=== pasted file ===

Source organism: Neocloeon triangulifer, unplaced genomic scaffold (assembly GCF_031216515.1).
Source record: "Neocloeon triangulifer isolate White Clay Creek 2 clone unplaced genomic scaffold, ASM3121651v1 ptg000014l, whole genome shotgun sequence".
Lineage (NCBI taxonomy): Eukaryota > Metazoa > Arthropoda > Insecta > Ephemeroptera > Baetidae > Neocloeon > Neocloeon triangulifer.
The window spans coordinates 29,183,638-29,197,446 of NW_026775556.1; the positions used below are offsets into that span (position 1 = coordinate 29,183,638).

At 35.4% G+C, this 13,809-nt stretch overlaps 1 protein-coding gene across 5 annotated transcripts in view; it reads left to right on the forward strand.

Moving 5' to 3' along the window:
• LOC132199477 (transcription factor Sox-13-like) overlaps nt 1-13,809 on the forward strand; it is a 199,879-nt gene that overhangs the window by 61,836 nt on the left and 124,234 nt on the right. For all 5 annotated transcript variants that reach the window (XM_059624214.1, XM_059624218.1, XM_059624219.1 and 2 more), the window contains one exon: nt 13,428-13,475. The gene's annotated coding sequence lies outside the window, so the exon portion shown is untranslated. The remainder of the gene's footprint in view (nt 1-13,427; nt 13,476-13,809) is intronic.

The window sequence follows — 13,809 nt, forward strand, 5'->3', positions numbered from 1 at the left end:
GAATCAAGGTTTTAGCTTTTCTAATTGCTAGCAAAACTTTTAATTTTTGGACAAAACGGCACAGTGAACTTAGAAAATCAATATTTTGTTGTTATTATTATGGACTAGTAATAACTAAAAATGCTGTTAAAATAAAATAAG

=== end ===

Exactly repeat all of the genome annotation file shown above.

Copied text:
Source organism: Neocloeon triangulifer, unplaced genomic scaffold (assembly GCF_031216515.1).
Source record: "Neocloeon triangulifer isolate White Clay Creek 2 clone unplaced genomic scaffold, ASM3121651v1 ptg000014l, whole genome shotgun sequence".
Lineage (NCBI taxonomy): Eukaryota > Metazoa > Arthropoda > Insecta > Ephemeroptera > Baetidae > Neocloeon > Neocloeon triangulifer.
The window spans coordinates 29,183,638-29,197,446 of NW_026775556.1; the positions used below are offsets into that span (position 1 = coordinate 29,183,638).

At 35.4% G+C, this 13,809-nt stretch overlaps 1 protein-coding gene across 5 annotated transcripts in view; it reads left to right on the forward strand.

Moving 5' to 3' along the window:
• LOC132199477 (transcription factor Sox-13-like) overlaps nt 1-13,809 on the forward strand; it is a 199,879-nt gene that overhangs the window by 61,836 nt on the left and 124,234 nt on the right. For all 5 annotated transcript variants that reach the window (XM_059624214.1, XM_059624218.1, XM_059624219.1 and 2 more), the window contains one exon: nt 13,428-13,475. The gene's annotated coding sequence lies outside the window, so the exon portion shown is untranslated. The remainder of the gene's footprint in view (nt 1-13,427; nt 13,476-13,809) is intronic.

The window sequence follows — 13,809 nt, forward strand, 5'->3', positions numbered from 1 at the left end:
GAATCAAGGTTTTAGCTTTTCTAATTGCTAGCAAAACTTTTAATTTTTGGACAAAACGGCACAGTGAACTTAGAAAATCAATATTTTGTTGTTATTATTATGGACTAGTAATAACTAAAAATGCTGTTAAAATAAAATAAG